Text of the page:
Greed has undone the system, itself an unsustainable concept. For every mountain there is a corresponding valley, and to every rise, creates the chance of a great fall. We live on a finite planet, with its finite resources. So as the next deeper wave of economic turmoil unleashes itself on the global economy, its time we do something about it and upgrade the system. The rules of the game cannot stay the same, these boom and bust scenarios hurt more when they crash then who they benefited at their peak. The old ideological base is now devoid of all new ideas or ways in which we can move forward. For countries in the west, their wealth has generated booms in the global south, maybe now it is the time that those nations will come up with ideas and change for the sick state of the global economic system.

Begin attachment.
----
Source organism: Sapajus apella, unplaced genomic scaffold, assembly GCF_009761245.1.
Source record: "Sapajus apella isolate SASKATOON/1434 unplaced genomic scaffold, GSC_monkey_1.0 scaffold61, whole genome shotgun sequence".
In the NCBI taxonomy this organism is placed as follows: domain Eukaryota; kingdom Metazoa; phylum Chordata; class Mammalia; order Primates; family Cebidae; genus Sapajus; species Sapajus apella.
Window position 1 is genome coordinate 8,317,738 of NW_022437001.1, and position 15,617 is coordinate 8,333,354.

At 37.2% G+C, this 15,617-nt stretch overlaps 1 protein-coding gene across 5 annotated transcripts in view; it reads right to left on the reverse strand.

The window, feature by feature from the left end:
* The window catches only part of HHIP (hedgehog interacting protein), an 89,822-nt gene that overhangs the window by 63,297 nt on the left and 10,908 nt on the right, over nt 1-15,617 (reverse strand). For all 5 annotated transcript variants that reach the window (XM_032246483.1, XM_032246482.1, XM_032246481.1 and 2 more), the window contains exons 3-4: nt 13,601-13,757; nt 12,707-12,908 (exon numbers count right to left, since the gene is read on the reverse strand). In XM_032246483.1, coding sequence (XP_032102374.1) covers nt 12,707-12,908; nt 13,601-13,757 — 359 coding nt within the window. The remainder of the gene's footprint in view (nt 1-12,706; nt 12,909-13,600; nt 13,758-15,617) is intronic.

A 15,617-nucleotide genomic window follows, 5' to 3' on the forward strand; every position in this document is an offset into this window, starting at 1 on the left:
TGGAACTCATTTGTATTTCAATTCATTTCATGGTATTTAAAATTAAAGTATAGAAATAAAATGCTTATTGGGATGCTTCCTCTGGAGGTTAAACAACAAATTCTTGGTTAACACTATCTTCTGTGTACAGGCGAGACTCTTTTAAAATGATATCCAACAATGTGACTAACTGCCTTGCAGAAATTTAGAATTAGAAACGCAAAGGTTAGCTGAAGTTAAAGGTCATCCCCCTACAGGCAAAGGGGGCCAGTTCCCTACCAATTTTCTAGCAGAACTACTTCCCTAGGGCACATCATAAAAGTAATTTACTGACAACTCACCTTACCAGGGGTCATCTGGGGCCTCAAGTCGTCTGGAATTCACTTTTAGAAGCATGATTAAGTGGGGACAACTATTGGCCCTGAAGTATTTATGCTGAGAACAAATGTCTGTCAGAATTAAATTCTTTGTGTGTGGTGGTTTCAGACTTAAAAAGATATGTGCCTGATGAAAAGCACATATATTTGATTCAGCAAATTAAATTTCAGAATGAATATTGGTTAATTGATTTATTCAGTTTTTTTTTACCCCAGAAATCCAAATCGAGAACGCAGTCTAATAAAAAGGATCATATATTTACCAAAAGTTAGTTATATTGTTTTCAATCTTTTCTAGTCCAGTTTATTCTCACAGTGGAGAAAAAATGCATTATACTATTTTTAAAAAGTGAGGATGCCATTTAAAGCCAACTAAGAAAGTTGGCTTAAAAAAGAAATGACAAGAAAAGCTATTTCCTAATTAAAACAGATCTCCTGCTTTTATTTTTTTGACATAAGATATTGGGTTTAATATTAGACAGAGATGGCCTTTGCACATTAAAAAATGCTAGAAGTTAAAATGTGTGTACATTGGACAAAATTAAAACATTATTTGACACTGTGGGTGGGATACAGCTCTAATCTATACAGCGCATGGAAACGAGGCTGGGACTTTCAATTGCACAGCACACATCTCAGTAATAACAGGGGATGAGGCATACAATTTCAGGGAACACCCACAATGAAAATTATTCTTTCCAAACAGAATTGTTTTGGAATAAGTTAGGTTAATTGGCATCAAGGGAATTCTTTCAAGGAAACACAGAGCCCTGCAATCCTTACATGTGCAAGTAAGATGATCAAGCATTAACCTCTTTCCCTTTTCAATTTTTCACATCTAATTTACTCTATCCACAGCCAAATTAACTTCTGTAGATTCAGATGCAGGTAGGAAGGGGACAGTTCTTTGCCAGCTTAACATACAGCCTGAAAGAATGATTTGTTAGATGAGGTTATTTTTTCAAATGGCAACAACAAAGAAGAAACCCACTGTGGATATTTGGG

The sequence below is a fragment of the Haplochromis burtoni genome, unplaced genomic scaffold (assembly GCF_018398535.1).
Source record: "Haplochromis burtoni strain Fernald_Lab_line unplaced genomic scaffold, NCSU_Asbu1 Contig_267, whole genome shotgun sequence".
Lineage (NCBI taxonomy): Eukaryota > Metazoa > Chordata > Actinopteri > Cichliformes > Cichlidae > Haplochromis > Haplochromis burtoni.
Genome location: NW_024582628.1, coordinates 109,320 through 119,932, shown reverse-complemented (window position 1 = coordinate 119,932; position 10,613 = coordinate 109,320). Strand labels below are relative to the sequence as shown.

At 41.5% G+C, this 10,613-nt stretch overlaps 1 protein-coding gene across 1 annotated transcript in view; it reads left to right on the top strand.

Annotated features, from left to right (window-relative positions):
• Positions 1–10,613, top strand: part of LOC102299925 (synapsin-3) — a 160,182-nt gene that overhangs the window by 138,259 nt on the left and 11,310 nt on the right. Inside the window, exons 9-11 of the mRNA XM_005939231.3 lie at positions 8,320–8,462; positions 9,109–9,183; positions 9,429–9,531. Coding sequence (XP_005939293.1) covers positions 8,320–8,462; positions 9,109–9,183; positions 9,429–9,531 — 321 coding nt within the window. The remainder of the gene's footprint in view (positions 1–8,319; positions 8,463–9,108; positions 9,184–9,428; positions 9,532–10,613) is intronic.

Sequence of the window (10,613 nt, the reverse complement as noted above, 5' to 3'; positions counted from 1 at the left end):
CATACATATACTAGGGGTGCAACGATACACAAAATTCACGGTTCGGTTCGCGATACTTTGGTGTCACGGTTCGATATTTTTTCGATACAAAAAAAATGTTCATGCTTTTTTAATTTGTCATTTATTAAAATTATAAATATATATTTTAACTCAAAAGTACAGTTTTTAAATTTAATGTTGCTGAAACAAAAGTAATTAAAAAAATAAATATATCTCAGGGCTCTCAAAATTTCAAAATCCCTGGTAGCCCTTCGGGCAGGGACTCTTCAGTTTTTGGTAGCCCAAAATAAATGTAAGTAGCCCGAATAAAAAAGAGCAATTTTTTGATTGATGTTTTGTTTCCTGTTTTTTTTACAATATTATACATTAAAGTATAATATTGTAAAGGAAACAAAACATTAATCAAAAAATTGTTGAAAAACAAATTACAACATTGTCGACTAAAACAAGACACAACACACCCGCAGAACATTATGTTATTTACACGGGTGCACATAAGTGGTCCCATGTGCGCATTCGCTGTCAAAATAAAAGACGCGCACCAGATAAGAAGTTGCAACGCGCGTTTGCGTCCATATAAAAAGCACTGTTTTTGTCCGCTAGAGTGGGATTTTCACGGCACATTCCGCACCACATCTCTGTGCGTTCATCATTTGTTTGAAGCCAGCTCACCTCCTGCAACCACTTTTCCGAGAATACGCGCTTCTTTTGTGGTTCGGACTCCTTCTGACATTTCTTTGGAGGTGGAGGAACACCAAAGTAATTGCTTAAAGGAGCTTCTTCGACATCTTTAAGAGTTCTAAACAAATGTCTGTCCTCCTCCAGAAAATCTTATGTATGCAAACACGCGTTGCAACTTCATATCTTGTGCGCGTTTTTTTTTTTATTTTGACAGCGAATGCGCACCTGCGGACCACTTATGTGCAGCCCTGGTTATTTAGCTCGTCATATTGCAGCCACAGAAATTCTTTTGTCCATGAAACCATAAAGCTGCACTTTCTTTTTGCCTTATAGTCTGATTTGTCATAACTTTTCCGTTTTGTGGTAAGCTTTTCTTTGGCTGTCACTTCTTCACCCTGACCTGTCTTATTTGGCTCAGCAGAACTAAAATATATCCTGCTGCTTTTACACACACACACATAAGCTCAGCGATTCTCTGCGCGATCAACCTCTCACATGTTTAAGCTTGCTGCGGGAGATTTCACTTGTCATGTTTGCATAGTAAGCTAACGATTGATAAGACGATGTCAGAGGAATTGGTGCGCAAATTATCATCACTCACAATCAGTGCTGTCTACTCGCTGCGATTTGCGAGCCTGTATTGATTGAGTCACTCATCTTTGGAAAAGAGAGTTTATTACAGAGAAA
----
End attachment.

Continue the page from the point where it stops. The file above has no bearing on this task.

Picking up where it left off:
About mindinthematter

Artistic, Enjoy writing and discussion Instrumentalist: Saxophone, Clarinet. Music: Jazz, Gypsy, Folk and all the groovy soul-centred inspired music of this world Travel, Hitch-hiking, Dumpster Diving, Living in the shadows, to go out in search of light
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1 Response to The Ideological Crisis

  1. My Homepage says: